Prize Recipient

Recipient Picture

Wit Busza
Massachusetts Institute of Technology


"For pioneering work on multi-particle production in proton-nucleus and nucleus-nucleus collisions, including the discovery of participant scaling, and for the conception and leadership of the PHOBOS experiment."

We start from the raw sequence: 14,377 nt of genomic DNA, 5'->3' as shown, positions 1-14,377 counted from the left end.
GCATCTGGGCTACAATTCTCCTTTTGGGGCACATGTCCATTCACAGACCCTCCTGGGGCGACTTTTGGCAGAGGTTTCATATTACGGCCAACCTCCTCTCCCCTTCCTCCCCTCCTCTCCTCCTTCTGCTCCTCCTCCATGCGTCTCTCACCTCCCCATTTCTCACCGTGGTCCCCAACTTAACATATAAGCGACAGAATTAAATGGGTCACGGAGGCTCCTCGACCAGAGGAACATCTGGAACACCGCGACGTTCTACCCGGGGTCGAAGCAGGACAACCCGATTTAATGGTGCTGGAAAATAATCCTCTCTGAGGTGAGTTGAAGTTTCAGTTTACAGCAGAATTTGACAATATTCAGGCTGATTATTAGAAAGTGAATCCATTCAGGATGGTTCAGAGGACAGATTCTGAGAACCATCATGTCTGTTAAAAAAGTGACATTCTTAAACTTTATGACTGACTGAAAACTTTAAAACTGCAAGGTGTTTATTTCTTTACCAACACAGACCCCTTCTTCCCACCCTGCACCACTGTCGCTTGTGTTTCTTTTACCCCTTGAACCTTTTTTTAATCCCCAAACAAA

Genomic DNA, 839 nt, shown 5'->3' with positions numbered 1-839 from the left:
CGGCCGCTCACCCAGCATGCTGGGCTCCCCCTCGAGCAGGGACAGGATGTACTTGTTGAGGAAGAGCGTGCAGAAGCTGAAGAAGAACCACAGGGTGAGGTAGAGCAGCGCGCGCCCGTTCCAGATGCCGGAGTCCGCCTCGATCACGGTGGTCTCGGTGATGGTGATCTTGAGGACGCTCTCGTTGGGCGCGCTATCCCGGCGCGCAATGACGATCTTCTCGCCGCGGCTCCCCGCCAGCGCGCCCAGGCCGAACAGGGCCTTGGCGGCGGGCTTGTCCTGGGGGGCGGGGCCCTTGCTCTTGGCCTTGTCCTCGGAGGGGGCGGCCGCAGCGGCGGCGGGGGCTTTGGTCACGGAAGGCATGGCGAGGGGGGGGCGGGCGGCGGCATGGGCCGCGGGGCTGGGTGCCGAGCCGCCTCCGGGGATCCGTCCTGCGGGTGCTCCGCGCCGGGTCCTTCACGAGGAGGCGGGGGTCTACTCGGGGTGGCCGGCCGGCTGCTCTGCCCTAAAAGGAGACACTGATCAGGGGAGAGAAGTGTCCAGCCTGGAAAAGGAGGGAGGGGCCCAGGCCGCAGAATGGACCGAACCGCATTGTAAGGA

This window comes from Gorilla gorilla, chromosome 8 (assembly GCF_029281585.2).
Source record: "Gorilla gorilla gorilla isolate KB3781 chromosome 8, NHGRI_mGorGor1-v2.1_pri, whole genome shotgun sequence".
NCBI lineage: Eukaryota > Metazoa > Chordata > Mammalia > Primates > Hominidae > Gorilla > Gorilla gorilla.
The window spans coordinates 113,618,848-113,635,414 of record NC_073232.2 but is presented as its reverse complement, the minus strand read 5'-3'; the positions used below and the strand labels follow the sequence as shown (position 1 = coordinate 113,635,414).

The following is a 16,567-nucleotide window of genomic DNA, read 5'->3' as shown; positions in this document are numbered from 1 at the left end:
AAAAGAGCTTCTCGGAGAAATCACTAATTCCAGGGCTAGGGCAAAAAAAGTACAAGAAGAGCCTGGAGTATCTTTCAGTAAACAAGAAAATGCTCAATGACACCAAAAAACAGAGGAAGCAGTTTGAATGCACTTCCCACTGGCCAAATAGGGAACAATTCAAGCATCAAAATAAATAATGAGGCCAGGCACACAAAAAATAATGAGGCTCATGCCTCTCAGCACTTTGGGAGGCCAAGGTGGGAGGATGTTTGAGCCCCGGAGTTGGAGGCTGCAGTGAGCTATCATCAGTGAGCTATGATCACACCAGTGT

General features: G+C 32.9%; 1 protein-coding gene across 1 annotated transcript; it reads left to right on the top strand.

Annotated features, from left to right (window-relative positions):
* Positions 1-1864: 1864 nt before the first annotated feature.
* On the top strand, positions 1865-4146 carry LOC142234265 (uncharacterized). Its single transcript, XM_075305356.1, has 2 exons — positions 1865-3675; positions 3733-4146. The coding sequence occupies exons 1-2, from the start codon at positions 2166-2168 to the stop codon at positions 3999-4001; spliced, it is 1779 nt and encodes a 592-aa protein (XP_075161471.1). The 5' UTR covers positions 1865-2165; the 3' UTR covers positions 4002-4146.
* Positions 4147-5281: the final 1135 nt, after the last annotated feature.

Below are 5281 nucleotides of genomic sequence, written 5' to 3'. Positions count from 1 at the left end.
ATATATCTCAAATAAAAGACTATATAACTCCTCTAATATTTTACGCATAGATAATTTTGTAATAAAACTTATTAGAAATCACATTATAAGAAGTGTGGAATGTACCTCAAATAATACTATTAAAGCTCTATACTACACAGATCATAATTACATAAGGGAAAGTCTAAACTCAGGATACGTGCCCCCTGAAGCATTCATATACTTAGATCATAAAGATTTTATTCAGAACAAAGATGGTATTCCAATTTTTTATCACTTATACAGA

Wit Busza is the Francis L. Friedman Professor of Physics Emeritus at the Massachusetts Institute of Technology. He has had a career-long interest in the use of nuclei as a tool for the study of high energy physics phenomena, in particular in the space-time evolution of the particle production process and in the nature of the hot, dense QCD matter produced in the early stages of pA and AA collisions, thought to be that created at about a microsecond after the Big Bang. Busza is of Polish origin, was born in Romania at the onset of World War II and spent the first eight years of life as a refugee. In 1960 he obtained a B.Sc. and in 1964 a Ph.D., both from University College London. In 1966 he emigrated to the US to take a postdoc position at SLAC and in 1969 he joined the MIT faculty. Busza is best known for pioneering pA experiments at Fermilab, in which he discovered participant scaling and obtained (together with Alfred Goldhaber) the first data based estimate of the energy density that will be produced in the future RHIC; also for originating and leading the PHOBOS experiment, which together with the other RHIC experiments discovered a strongly-interacting QCD liquid (named at the time sQGP). At MIT he has been awarded several prestigious teaching and mentoring awards, including the MacVicar Faculty Fellowship. He has served on numerous scientific advising committees, including DOE's Nuclear Science Advisory Committee (NSAC), Program Advisory Committees at BNL, Fermilab and SLAC and the Riken-BNL Advisory Committee. He is a Fellow of the American Physical Society and a foreign member of the Polish Academy of Arts and Sciences. At MIT in 1990 he brought together nuclear and particle physicists to form the Relativistic Heavy Ion Group, which he led until his retirement in 2012.